During this same week, Ball discovered she was pregnant which threw all sorts of consternation into the show; at the time, it was forbidden to even mention the word “pregnant” on the air – viewers of the show may recall the couple’s onscreen bedroom contained separate beds – and Lucy’s stubborn insistence that the pregnancy be written into the show, which despite overwhelming resistance from their sponsor (tobacco company Philip Morris) and the network, was eventually done, leading to some of the most memorable episodes in television history.

Kidman doesn’t particularly resemble Ball facially, but she captures her mannerisms and speech cadence nicely; Bardem is nothing like Arnaz but like Kidman does a good job of capturing the essence of the character. Simmons is memorable as Frawley, and Shawkat and Lacy have a playful relationship, while Shawkat and Kidman have a terrific scene as they discuss the difficulties in being a woman in the entertainment industry; they have improved some since then but not by much.

Kidman has already won the Golden Globe for her performance here and is virtually a shoo-in to be nominated for the Oscar when nominations for the 94th annual Academy Awards are announced on February 8th, 2022. The film is currently playing on Amazon Prime (link below) and may still be in some theaters near you, although to be honest this is a movie in my opinion best seen at home on TV, just like the sitcom was. You can also enjoy the episode that is depicted in the film is available on Hulu and Amazon (for Paramount Plus subscribers) and can be watched on the links therein.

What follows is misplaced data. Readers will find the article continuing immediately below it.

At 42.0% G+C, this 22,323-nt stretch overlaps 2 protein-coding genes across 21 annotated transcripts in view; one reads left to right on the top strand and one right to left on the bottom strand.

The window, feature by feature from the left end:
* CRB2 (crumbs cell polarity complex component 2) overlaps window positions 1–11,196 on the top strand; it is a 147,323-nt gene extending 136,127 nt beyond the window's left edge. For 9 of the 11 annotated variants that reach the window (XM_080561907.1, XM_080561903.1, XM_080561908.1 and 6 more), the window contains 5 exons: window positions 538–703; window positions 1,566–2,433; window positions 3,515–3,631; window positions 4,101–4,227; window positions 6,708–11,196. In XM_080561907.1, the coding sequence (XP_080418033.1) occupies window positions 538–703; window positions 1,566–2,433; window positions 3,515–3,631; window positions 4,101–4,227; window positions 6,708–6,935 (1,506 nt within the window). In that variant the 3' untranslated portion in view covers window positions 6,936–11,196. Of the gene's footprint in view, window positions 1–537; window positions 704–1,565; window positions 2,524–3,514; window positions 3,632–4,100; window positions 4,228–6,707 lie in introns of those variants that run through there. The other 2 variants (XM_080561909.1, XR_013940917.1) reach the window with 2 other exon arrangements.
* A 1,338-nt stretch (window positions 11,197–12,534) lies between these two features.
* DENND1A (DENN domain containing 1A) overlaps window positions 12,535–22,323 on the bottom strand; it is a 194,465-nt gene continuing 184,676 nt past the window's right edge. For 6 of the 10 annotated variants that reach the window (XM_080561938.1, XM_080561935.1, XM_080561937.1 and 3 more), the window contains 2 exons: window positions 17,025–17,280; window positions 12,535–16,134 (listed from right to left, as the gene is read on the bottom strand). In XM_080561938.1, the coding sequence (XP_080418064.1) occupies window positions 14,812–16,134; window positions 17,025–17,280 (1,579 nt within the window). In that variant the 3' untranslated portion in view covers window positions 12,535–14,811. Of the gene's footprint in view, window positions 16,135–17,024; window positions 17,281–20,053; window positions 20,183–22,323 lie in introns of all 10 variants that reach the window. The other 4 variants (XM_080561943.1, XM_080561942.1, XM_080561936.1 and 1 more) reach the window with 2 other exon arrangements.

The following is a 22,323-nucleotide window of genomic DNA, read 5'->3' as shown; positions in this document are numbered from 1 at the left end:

REASONS TO SEE: Kidman captures Ball’s speech and mannerisms nicely. Another terrific screenplay by Sorkin (surprise!).
REASONS TO AVOID: Drags some in the middle.
FAMILY VALUES: There is profanity, sexual content, adult themes, period smoking and drinking.
TRIVIAL PURSUIT: Linda Lavin plays the older Madelyn Pugh, who executive produced the TV sitcom Alice that starred Lavin – and in which Desi Arnaz appeared in.
BEYOND THE THEATERS: Amazon
CRITICAL MASS: As of 1/19/22: Rotten Tomatoes: 68% positive reviews; Metacritic: 60/100.
COMPARISON SHOPPING: Stan and Ollie
FINAL RATING: 7.5/10
NEXT:
Diane

Away From Her


Julie Christie and Gordon Pinsent look out onto an uncertain future.

Julie Christie and Gordon Pinsent look out onto an uncertain future.

(Lionsgate) Julie Christie, Gordon Pinsent, Olympia Dukakis, Wendy Crewson, Michael Murphy, Kristen Thomson, Alberta Watson, Grace Lynn Kung, Stacey LaBerge. Directed by Sarah Polley.

One of the horrors of aging is Alzheimer’s disease. The effect of the disease on the afflicted person is devastating, but the effect on the loved ones can be even more harsh.

Grant Anderson (Pinsent) and his wife Fiona (Christie) have a good life. They’ve retired to a beautiful cabin in rural Ontario and live comfortably, surrounded by the accumulations of a long life together. However, there are some disturbing signs of change coming into their lives; Fiona is growing increasingly more forgetful, and has started to do some odd things, as when they are putting dishes away after a meal and she puts the frying pan into the freezer.

Diagnosed with Alzheimer’s, the practical Fiona has no desire to subject Grant to the agony of caring for her while she slowly and inevitably deteriorates. She makes the unilateral decision to check out a local nursing home. At first upset at his wife for acting on her own, he bows to her strong will and sensibility and drives her to the facility.